Monday, February 20, 2006

Book Comparison - Topic Cinderella

In digging through old papers from my Master's program I ran across some book comparisons that I had completed for a Children's Materials class. I remembered having alot of fun reading all kinds of books on similar topics. The following are two books that I reviewed for the fabled Cinderella story. Hope you enjoy.

And, who said Mr. Disney had the market on Cinderella's story? It seems the story of Cinderella has been around for many centuries. The story most are familiar with though is the 17th century version by Charles Perrault. However, many similar stories exist from various cultures and time periods. Shirley Climo has adapted many versions of this tale including one from a 6th century B.C. Egyptian legend. Then there is Robert San Souci who introduces us to a 19th century tale of a West Indies girl named Cendrillon (the French form of Cinderella). His story is somewhat based on a French Creole tale that also follows Mr. Perrault's story outline.

Although there are many stories of Cinderella, they all seem to have at least one common denominator, a missing shoe. In these two stories, one is a pink slipper and the other a red-rose slipper. Both Ms. Climo and Mr. San Souci develop their stories around a single young beautiful girl who is in a servitude role and is mistreated. The girls bear their lot in life mostly in acceptance and through singing. Then there is some type of event that provides fate and mystical powers to intervene on their behalf. In the end the girl is "rescued" from her present life circumstances and is elevated to higher "without worries" status through marriage. But, this is where these two stories' similarities end to some degree. The differences start with Mr. Souci telling Cendrillon's story from the godmother's point of view, but Ms. Climo uses a narrator and does not include a godmother or other type of helpful benefactor.

With our Caribbean Cinderella, she is not looking for a better life, but rather true love. She lives with her oblivious father (who fears his new wife), unkind stepmother, and younger half-sister. After her widower father remarried she became the household servant girl who works very hard, but is deemed lazy. Her godmother wants to help her find her true love and turns to a magical wand that was left to her by her own mother. The godmother and Cendrillon are magically transformed and off to a special party they go. The story incorporates a bit of humor along with the French West Indies influence and culture of that time.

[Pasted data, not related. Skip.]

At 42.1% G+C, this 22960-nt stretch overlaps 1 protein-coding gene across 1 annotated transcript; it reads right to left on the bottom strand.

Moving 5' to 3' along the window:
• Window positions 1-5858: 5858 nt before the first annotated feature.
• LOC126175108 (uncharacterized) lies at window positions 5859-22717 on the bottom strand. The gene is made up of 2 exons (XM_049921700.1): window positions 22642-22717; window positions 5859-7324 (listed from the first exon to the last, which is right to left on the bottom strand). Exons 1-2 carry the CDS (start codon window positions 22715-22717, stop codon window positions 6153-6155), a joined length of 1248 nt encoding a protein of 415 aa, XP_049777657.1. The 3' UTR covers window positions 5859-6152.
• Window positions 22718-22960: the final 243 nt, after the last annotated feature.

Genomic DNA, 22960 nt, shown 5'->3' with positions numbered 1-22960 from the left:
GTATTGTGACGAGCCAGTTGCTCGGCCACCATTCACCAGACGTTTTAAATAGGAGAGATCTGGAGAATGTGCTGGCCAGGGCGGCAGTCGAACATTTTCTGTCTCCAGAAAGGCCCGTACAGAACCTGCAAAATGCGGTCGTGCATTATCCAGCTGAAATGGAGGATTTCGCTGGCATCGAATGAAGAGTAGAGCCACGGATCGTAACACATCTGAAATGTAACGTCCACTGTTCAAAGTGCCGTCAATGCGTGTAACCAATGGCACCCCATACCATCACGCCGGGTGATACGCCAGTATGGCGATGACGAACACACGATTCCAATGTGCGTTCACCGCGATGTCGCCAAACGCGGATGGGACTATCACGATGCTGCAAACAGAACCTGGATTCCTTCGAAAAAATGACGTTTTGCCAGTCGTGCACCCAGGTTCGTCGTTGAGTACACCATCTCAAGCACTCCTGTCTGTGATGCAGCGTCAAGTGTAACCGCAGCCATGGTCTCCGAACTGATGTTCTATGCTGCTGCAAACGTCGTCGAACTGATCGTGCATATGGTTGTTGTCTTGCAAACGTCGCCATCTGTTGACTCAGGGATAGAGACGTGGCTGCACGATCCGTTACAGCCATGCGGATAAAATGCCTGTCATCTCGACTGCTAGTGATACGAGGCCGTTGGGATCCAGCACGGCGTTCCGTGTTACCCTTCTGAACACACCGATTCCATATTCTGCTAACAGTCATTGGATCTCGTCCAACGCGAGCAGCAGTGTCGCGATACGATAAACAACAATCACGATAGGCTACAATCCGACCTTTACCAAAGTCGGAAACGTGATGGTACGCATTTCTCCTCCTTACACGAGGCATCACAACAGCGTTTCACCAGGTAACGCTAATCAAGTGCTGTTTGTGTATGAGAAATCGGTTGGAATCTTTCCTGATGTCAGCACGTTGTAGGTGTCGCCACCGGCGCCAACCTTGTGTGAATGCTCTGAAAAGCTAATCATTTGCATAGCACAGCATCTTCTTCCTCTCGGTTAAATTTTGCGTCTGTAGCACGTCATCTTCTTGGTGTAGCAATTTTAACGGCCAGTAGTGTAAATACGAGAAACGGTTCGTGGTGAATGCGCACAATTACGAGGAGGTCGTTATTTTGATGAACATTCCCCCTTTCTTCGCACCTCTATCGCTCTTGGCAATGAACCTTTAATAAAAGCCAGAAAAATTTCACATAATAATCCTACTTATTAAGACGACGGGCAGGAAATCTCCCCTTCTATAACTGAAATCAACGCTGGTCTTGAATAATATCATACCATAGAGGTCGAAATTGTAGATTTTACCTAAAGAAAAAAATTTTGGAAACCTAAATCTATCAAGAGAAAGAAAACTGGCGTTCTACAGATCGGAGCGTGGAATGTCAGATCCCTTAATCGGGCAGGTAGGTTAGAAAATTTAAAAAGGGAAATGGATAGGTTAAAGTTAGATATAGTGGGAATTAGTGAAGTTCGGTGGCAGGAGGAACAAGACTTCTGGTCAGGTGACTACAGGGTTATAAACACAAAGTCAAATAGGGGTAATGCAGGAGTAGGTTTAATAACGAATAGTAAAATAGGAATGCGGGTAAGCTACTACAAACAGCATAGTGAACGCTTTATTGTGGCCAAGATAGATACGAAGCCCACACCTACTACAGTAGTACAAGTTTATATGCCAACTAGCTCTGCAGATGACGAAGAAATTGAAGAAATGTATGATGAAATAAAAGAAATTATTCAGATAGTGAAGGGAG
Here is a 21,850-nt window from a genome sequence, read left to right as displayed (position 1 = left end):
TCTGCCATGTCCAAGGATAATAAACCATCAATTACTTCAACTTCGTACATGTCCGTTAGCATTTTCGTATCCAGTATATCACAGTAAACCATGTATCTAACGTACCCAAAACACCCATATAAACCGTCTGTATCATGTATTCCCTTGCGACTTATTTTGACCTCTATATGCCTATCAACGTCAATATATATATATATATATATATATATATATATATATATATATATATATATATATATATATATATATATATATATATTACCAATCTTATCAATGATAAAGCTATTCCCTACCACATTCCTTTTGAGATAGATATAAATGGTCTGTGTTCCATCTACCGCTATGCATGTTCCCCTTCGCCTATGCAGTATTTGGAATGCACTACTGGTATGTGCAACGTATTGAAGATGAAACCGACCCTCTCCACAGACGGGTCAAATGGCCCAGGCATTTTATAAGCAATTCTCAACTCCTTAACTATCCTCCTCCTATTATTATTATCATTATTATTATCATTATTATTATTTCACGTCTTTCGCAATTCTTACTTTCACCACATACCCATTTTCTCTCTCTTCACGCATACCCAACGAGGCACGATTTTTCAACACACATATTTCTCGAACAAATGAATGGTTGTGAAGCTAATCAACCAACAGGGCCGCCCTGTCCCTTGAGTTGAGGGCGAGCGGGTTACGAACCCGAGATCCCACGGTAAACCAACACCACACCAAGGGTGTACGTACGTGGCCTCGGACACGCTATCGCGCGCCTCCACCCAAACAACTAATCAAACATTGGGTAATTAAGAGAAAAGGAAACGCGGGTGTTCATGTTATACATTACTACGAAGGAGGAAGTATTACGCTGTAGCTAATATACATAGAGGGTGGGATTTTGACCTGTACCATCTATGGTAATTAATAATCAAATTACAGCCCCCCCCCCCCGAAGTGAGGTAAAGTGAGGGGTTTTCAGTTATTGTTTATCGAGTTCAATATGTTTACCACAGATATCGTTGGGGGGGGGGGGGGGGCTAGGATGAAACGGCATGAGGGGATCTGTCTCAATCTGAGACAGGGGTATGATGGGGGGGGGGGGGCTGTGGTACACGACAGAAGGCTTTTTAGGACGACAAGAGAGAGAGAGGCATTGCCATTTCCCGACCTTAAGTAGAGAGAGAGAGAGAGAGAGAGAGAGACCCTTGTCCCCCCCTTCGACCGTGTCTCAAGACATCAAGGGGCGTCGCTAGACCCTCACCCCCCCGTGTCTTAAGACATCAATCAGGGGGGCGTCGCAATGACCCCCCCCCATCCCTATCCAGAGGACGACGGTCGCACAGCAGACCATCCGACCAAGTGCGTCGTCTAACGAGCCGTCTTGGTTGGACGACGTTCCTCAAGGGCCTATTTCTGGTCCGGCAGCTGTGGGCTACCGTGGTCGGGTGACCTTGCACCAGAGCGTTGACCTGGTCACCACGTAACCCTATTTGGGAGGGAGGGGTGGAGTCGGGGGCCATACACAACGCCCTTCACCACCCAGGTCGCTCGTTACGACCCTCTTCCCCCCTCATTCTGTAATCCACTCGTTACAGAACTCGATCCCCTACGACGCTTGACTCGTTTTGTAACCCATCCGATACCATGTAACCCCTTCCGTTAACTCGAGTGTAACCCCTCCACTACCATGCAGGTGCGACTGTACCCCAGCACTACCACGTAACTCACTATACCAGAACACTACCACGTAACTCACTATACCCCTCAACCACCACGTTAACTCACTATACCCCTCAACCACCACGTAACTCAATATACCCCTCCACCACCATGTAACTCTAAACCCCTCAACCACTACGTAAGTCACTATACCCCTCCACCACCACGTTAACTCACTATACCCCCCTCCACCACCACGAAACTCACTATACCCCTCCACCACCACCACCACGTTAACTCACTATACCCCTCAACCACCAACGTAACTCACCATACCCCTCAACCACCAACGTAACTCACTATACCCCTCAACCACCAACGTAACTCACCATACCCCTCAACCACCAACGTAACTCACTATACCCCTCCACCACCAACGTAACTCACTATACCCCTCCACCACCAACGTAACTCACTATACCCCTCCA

Rhodopis (Cinderella) is a slave from Greece that was stolen as a child and sold to a kind old unaware Egyptian master. Since she is a slave, the servants who out rank her are unkind to her. Her master has a special fondness for her and gives her a gift of shoes as he thinks no goddess is as nimble. While the servant girls have sailed off without her to visit the Pharaoh's court to woo him, Rhodopis is working in the fields and loses her precious slipper. A falcon, the symbol for the god Horus, plucks it and flies off to then drop it into the Pharaoh's lap. The Pharaoh determines whomever fits this shoe will be his queen.


Both stories are short and fun to read, but the flow of the Cendrillon seems to be more natural and makes a good read aloud book. When reading the Egyptian Cinderella it felt somewhat choppy and not as "magical".





San Souci, Robert; Cendrillon: A Caribbean Cinderella, illustrated by Brian Pinkney, 1998, Simon & Schuster Books for Young Readers




Climo, Shirley; The Egyptian Cinderella, illustrated by Ruth Heller, 1989, Thomas Y. Crowell Junior Books

Check out other "Cinderella" books and see how many story differences there are from Mr. Perrault's.

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4 Comments:

Anonymous Molly said...

Neat... an Egyptian Cinderella, maybe she wore a glass sandal. Eww ouch

11:19 PM  
Blogger Frema said...

Did you ever read Ashenputtel? I found it in a story collection once, where the young girl was a slave for her father, stepmother and stepsisters. At the end of the story, her two stepsisters cut off various parts of their foot to make the shoe fit. Lovely. :)

10:18 AM  
Blogger PJ Librarian said...

Oh I remember that one Frema...it was rather ickky.

3:10 PM  
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